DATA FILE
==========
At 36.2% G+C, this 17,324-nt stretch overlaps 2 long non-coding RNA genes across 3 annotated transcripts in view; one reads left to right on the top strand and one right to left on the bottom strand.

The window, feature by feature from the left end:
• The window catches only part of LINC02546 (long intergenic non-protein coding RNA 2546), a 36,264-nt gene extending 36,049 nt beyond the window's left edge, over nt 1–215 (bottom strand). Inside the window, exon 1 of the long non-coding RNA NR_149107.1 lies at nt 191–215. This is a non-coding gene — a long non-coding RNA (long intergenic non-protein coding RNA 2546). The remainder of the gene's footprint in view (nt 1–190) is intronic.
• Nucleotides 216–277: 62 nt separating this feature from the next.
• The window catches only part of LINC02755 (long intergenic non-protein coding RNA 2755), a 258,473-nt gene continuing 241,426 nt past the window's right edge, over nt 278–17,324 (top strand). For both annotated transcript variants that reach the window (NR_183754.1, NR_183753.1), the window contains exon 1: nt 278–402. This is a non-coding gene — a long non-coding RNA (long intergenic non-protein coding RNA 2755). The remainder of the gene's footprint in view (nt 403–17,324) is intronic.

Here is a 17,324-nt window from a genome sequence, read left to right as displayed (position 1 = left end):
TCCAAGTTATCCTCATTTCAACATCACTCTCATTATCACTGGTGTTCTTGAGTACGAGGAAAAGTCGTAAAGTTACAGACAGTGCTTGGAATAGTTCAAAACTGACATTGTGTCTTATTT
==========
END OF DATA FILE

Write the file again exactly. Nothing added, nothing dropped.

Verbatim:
At 36.2% G+C, this 17,324-nt stretch overlaps 2 long non-coding RNA genes across 3 annotated transcripts in view; one reads left to right on the top strand and one right to left on the bottom strand.

The window, feature by feature from the left end:
• The window catches only part of LINC02546 (long intergenic non-protein coding RNA 2546), a 36,264-nt gene extending 36,049 nt beyond the window's left edge, over nt 1–215 (bottom strand). Inside the window, exon 1 of the long non-coding RNA NR_149107.1 lies at nt 191–215. This is a non-coding gene — a long non-coding RNA (long intergenic non-protein coding RNA 2546). The remainder of the gene's footprint in view (nt 1–190) is intronic.
• Nucleotides 216–277: 62 nt separating this feature from the next.
• The window catches only part of LINC02755 (long intergenic non-protein coding RNA 2755), a 258,473-nt gene continuing 241,426 nt past the window's right edge, over nt 278–17,324 (top strand). For both annotated transcript variants that reach the window (NR_183754.1, NR_183753.1), the window contains exon 1: nt 278–402. This is a non-coding gene — a long non-coding RNA (long intergenic non-protein coding RNA 2755). The remainder of the gene's footprint in view (nt 403–17,324) is intronic.

Here is a 17,324-nt window from a genome sequence, read left to right as displayed (position 1 = left end):
TCCAAGTTATCCTCATTTCAACATCACTCTCATTATCACTGGTGTTCTTGAGTACGAGGAAAAGTCGTAAAGTTACAGACAGTGCTTGGAATAGTTCAAAACTGACATTGTGTCTTATTT